2014 At A Glance

I can’t believe I have been away sooo long.   2014 brought so many different things.  Winter brought an ice storm, spring brought flooding rains, summer brought severe heat, and well fall, I’ll get to that in a bit.  For me personally, it was a crazy year.   For the garden, it started off good, but then I got busy and the garden hit some pitfalls.  The chickens and ducks also had their ups and downs.

Spring of 2014 brought 20″ of rain in two days.

Above is a picture of my back yard after the flooding rains.  The ducks only had to exit their coop to be able to take a swim.  At that time, I only had potatoes planted in the garden and thanks to our sandy soil the water drained away in a matter days and I ended up with a bumper crop of potatoes.

2014 brought some new baby chicks.   Where I live roosters are “allowed”, but I don’t want to upset my neighbors so I always buy pullets to ensure I don’t get roosters.  I bought two batches of babies last year, with the first coming from my local feed store and my second batch from TS.  As luck would have it, I got one rooster in each batch.  I have to say the roosters were beautiful, but they had to be re-homed.  Thankfully, a kind couple who live in the country took them in and they have lots of room to roam and many animal friends.

The first batch of chicks taking a nap.

The roosters were beautiful.

My veggies in the west garden did not do well this past year.  I finally figured out I had nematodes.   Here is a picture and information about nematodes.  I talked to our local extension office and they could give me no real way to get rid of nematodes.  They said I could solarize the soil but there was no guarantee that would work.  Solarizing the soil is basically baking the soil.  Black plastic is placed over the soil and the heat from the sun kills the insects.  I had to make a decision to completely remove all the soil from the beds, figure out a way to raise them, and keep the native soil and nematodes out of the beds, or just remove the west garden.  For now, I have done away with the west garden.  My hope is to plant some fruit trees in this area.  Bu first I must find fruit trees with a root stock that is nematode resistant.  Until I do that, the ducks and chickens are enjoying the extra space and fertilizing the area for me.

Overall, I would say the most trying time of year was fall.  I live in the panhandle of Florida and over the past few years that I have had chickens I have had my trouble with the black bears.  This fall brought with it a bear who was unlike any other bear that had come my way.  On November 2nd, I awoke to the bear having broken into my chicken coop and him sitting by my coop still feeding on some of my girls.  I lost 7 of my chicks to the bear that night.  I was beyond upset and contacted the Florida Wildlife Commission. This was not my first time talking with them.  They agreed to send one of their contractors out and have him put up an electric fence around my chicken coop.  My ducks have their own coop on the opposite side of the yard from the chickens, and the contractor assured me that bears do not like ducks, as they are noisy, and they should be safe.  Well, a couple of nights later the bear was back and after much work was able to break in my duck coop and killed both my girl ducks leaving the two boys.  I moved my boy ducks in with the chickens, which in hind sight is what I should have done to begin with,  so they could be protected by the electric fence.  After losing my ducks I once again contacted the FWC and they told me they thought this bear was the same bear causing trouble at other houses in my area.   They sent out a biologist and contractor and they set up the bear trap.  On the second night the bear was trapped and the biologist and contractor took him away.  It took me many week ends, but I put an electric fence around the entire area where the chicken and ducks are allowed to roam.   Now they are safe.  It broke my heart to see the boys so depressed looking for their girls.  They have adjusted to the girls being gone, but even now, months later, do not like to go into their own coop.  They want to be with the chickens.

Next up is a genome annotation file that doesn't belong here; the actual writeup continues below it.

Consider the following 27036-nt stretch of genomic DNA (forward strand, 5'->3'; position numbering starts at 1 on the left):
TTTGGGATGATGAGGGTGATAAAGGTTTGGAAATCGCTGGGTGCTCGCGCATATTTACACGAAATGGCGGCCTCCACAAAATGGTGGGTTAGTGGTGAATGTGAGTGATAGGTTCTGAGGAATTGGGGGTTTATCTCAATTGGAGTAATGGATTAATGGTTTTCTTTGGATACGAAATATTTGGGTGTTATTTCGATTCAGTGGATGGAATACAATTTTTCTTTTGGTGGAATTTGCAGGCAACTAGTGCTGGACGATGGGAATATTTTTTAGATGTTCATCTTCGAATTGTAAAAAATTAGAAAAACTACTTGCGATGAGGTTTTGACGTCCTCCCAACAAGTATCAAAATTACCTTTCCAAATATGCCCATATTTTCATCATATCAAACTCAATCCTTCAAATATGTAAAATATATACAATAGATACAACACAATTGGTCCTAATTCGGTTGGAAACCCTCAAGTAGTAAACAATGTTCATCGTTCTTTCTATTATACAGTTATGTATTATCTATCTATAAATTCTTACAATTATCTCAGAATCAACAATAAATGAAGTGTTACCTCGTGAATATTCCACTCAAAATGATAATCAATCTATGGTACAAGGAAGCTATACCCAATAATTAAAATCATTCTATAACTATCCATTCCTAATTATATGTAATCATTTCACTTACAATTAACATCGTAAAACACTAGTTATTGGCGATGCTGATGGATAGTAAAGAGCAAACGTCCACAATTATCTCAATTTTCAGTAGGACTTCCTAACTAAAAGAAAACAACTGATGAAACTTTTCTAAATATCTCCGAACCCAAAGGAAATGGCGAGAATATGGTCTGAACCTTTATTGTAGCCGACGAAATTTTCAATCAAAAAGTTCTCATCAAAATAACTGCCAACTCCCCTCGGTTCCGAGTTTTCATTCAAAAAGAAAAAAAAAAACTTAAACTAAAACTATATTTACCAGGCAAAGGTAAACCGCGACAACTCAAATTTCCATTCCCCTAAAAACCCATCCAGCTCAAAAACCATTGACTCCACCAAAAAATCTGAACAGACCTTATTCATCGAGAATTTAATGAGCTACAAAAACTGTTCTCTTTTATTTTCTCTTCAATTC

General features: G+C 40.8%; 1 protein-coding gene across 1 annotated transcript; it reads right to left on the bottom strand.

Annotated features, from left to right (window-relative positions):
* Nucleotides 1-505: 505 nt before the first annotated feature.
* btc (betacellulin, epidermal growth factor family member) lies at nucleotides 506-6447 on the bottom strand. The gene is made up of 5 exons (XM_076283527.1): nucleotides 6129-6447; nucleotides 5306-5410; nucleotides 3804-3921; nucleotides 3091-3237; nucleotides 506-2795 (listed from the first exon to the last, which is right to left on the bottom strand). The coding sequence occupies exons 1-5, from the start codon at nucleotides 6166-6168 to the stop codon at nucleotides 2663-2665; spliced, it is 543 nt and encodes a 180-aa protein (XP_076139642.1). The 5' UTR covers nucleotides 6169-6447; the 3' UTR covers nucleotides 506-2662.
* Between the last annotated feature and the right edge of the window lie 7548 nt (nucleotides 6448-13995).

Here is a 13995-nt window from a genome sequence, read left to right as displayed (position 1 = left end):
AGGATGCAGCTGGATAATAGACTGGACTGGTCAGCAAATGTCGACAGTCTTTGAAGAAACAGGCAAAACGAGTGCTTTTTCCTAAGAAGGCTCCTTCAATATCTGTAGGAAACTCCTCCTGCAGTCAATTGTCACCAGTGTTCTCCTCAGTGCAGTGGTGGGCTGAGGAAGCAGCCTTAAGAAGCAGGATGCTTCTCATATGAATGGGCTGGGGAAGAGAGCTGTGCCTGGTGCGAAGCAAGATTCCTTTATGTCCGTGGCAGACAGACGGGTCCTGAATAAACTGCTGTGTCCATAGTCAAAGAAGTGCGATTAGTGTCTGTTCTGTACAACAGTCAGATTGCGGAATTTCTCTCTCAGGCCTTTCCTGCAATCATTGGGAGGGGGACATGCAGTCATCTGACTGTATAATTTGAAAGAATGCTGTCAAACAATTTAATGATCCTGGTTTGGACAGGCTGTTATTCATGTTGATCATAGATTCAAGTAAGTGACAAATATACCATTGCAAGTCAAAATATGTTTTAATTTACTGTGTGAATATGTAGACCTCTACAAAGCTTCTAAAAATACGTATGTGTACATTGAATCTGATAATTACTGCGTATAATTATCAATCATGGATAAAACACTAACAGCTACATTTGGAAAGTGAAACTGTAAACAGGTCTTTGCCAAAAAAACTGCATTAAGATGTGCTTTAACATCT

Chicken coop after the bear broke in.

Damage done by bear to the duck coop.

Bear trap.

The bear was trapped. The biologist and contractor came to take him away.

My entire chicken area is now protected by an electric fence.

I am looking forward to 2015 and all of the ups and downs it is sure to bring.

 


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2014 At A Glance — 1 Comment

  1. Pingback: A Tale of Survival and Loss - Char's Gardening

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